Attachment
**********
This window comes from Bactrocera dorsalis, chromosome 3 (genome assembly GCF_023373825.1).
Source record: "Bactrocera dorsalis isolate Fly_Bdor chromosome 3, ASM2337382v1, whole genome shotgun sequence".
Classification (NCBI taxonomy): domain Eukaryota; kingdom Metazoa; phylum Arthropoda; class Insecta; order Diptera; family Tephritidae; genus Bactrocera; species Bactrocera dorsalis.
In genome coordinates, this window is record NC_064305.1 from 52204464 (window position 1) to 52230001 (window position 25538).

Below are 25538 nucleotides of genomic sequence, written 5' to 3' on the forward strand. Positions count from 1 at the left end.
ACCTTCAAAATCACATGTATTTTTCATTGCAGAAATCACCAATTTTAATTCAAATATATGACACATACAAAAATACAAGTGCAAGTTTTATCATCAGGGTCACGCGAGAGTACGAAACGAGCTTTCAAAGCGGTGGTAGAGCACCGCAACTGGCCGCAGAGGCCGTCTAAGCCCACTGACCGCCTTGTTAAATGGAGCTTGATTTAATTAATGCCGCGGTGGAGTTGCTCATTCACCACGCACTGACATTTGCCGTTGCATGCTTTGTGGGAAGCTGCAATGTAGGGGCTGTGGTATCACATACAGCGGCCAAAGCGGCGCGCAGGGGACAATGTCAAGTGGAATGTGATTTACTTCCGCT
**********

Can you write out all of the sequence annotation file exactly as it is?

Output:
This window comes from Bactrocera dorsalis, chromosome 3 (genome assembly GCF_023373825.1).
Source record: "Bactrocera dorsalis isolate Fly_Bdor chromosome 3, ASM2337382v1, whole genome shotgun sequence".
Classification (NCBI taxonomy): domain Eukaryota; kingdom Metazoa; phylum Arthropoda; class Insecta; order Diptera; family Tephritidae; genus Bactrocera; species Bactrocera dorsalis.
In genome coordinates, this window is record NC_064305.1 from 52204464 (window position 1) to 52230001 (window position 25538).

Below are 25538 nucleotides of genomic sequence, written 5' to 3' on the forward strand. Positions count from 1 at the left end.
ACCTTCAAAATCACATGTATTTTTCATTGCAGAAATCACCAATTTTAATTCAAATATATGACACATACAAAAATACAAGTGCAAGTTTTATCATCAGGGTCACGCGAGAGTACGAAACGAGCTTTCAAAGCGGTGGTAGAGCACCGCAACTGGCCGCAGAGGCCGTCTAAGCCCACTGACCGCCTTGTTAAATGGAGCTTGATTTAATTAATGCCGCGGTGGAGTTGCTCATTCACCACGCACTGACATTTGCCGTTGCATGCTTTGTGGGAAGCTGCAATGTAGGGGCTGTGGTATCACATACAGCGGCCAAAGCGGCGCGCAGGGGACAATGTCAAGTGGAATGTGATTTACTTCCGCT